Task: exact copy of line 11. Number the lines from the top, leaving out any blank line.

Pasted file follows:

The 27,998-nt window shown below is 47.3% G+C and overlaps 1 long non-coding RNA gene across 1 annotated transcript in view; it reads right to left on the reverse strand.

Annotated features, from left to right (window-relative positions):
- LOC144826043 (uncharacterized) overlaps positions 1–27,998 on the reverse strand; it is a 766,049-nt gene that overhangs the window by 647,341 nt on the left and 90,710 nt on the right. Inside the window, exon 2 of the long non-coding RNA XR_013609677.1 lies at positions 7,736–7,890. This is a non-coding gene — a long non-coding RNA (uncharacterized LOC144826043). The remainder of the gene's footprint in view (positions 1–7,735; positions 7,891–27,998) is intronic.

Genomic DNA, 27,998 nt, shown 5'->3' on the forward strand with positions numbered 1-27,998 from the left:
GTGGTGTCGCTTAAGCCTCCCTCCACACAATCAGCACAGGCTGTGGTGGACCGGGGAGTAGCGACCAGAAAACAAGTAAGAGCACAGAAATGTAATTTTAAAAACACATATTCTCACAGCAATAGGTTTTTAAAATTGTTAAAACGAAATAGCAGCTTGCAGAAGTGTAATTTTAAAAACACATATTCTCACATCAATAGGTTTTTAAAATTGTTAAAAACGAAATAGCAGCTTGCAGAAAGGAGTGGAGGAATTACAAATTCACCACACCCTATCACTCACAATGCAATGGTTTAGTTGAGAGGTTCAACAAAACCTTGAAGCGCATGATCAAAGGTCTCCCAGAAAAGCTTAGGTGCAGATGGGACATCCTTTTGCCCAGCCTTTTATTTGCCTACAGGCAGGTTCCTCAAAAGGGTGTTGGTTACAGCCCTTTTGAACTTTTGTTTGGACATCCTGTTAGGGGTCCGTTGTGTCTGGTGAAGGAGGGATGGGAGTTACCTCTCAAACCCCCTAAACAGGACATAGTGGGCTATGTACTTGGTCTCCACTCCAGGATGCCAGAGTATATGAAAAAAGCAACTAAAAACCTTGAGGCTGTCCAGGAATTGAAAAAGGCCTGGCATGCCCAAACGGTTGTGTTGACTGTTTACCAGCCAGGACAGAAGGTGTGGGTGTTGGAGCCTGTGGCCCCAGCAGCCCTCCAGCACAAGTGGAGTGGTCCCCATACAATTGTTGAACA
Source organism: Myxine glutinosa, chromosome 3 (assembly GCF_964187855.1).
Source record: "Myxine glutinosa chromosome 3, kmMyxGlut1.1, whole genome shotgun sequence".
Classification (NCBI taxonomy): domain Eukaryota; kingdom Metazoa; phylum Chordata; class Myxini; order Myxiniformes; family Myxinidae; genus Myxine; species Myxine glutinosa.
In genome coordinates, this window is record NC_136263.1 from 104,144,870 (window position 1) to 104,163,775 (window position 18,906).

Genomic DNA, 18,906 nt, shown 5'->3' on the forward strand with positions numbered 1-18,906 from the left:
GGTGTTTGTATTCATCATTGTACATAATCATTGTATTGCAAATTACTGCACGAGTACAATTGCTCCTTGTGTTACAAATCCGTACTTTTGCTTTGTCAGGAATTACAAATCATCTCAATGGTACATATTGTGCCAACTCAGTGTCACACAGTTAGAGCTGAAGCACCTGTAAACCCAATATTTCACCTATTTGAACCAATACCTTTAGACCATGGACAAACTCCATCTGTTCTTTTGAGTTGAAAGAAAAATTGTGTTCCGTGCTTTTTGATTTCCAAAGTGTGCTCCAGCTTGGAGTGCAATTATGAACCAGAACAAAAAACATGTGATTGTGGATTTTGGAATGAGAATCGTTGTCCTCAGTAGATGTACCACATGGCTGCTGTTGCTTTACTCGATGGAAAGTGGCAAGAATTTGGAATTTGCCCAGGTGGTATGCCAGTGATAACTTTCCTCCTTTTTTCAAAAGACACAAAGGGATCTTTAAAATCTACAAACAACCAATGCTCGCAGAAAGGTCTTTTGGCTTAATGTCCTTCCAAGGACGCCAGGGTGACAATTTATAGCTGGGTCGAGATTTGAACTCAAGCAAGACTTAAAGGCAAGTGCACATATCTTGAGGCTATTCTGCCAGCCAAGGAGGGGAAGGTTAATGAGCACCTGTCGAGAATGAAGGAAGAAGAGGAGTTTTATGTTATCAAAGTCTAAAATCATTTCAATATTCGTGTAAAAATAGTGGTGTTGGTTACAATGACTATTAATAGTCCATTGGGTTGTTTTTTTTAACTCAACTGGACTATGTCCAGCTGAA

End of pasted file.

GGTGTTTGTATTCATCATTGTACATAATCATTGTATTGCAAATTACTGCACGAGTACAATTGCTCCTTGTGTTACAAATCCGTACTTTTGCTTTGTCAGGAATTACAAATCATCTCAATGGTACATATTGTGCCAACTCAGTGTCACACAGTTAGAGCTGAAGCACCTGTAAACCCAATATTTCACCTATTTGAACCAATACCTTTAGACCATGGACAAACTCCATCTGTTCTTTTGAGTTGAAAGAAAAATTGTGTTCCGTGCTTTTTGATTTCCAAAGTGTGCTCCAGCTTGGAGTGCAATTATGAACCAGAACAAAAAACATGTGATTGTGGATTTTGGAATGAGAATCGTTGTCCTCAGTAGATGTACCACATGGCTGCTGTTGCTTTACTCGATGGAAAGTGGCAAGAATTTGGAATTTGCCCAGGTGGTATGCCAGTGATAACTTTCCTCCTTTTTTCAAAAGACACAAAGGGATCTTTAAAATCTACAAACAACCAATGCTCGCAGAAAGGTCTTTTGGCTTAATGTCCTTCCAAGGACGCCAGGGTGACAATTTATAGCTGGGTCGAGATTTGAACTCAAGCAAGACTTAAAGGCAAGTGCACATATCTTGAGGCTATTCTGCCAGCCAAGGAGGGGAAGGTTAATGAGCACCTGTCGAGAATGAAGGAAGAAGAGGAGTTTTATGTTATCAAAGTCTAAAATCATTTCAATATTCGTGTAAAAATAGTGGTGTTGGTTACAATGACTATTAATAGTCCATTGGGTTGTTTTTTTTAACTCAACTGGACTATGTCCAGCTGAA